By Patrick Wingrove and Bhanvi Satija
(Reuters) -U.S. and UK regulators both gave the thumbs up to Eli Lilly's weight-loss treatment called Zepbound on Wednesday, paving the way for a powerful new rival to Novo Nordisk's Wegovy in addressing record obesity rates.
The two drugs are the most effective treatments for weight loss approved to date and will compete in a global market estimated to be worth $100 billion by the end of the decade.
Novo's drugs have helped patients lose significant amounts of weight and altered the landscape for sellers of sugary foods and beverages, as well as healthcare providers with products used to manage obesity-related conditions like diabetes and sleep apnea and makers of devices used for bariatric weight-loss surgeries.
Drugmakers have also been criticized for the high cost of the medicines that make it unaffordable for many who suffer from obesity.
Lilly's drug tirzepatide has been available as Mounjaro for type 2 diabetes since 2022 and had increasingly been used "off-label" for weight loss while the obesity approval was pending. It will be on U.S. shelves under the brand name Zepbound later this month, and in the U.K. "sooner rather than later," the company said.
Zepbound will list at $1,059.87 a month, according to Lilly. That compares with a list of $1,349 per-package for Novo Nordisk's wildly popular weight-loss drug Wegovy. Novo has had to limit the number of patients who can get the treatment due to supply constraints.
Morningstar analyst Damien Conover said despite the lower list price than Wegovy, what really matters is the after-discount net prices negotiated by pharmacy benefit managers.
Wegovy's net price is between $700 to $900 per month, according to the healthcare benefits consultant Aon's employer guide on how to manage the cost of weight-loss drugs.
Novo Nordisk is also set to present new cardiometabolic disease data, including results from its SELECT trial, at the annual American Heart Association Scientific Sessions from Nov. 11-13. The data could help push Wegovy beyond its image as a lifestyle drug among payers.
Still, Conover said, Zepbound's approval "sets the drug up to be one of the best-selling drugs of all time."
Zepbound will not be on U.S. insurance coverage formularies at the beginning of 2024, but that will ramp up over the course of the year, Lilly said.
Eli Lilly shares have soared 67% in 2023 in advance of Zepbound's approval, making it the most valuable publicly traded healthcare company worldwide. Even though the approval was widely expected, Lilly shares were up more than 3% on Wednesday.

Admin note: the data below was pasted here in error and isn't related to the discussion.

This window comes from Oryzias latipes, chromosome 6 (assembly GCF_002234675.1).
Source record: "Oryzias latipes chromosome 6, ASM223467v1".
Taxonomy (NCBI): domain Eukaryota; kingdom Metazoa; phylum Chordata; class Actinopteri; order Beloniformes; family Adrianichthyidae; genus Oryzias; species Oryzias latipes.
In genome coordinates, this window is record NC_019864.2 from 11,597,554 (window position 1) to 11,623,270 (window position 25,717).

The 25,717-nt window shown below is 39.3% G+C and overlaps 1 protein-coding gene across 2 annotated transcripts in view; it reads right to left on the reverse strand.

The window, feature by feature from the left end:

U.S. and UK regulators approved the Lilly drug for use by adults with a body mass index (BMI) - a measure of weight based on height - of at least 30, or a BMI of 27 or more if a patient also has another weight-related health issue, such as heart disease.
'PUBLIC HEALTH IMPORTANCE'
"We have prioritized rapid assessment of this new indication for Mounjaro, given the public health importance of access to new medicines to help tackle obesity," said Julian Beach, interim executive director of healthcare quality and access at the UK Medicines and Healthcare products Regulatory Agency.
The Indianapolis-based drugmaker said it is launching a commercial savings card program to make Zepbound cost as little as $25 for patients whose insurance agrees to cover the drug, and $550 for those whose insurance does not.
Dr. Robert Kushner, professor at Northwestern University Feinberg School of Medicine, said the price will worsen the health inequity regarding access and affordability of anti-obesity medications.
"The price of $550 a month is unaffordable for most of the patients that I see, even with a 50% reduction," he said.
Mounjaro had sales of $1.41 billion in the third quarter with Lilly acknowledging supply constraints. After Wednesday's FDA approval, Lilly can now promote the drug for weight loss.
The approval was based partly on data from a late-stage trial of 2,539 adults with obesity, or excess weight and weight-related medical problems not including diabetes, as an adjunct to diet and exercise. Some patients lost as much as 25% of their weight.
Zepbound's most common side effects include nausea, diarrhea, hair loss and gastroesophageal reflux disease, according to Lilly.
(Reporting by Patrick Wingrove in New York and Leroy Leo and Bhanvi Satija in Bengaluru; Writing by David Gaffen; Editing by Bill Berkrot and Lisa Shumaker)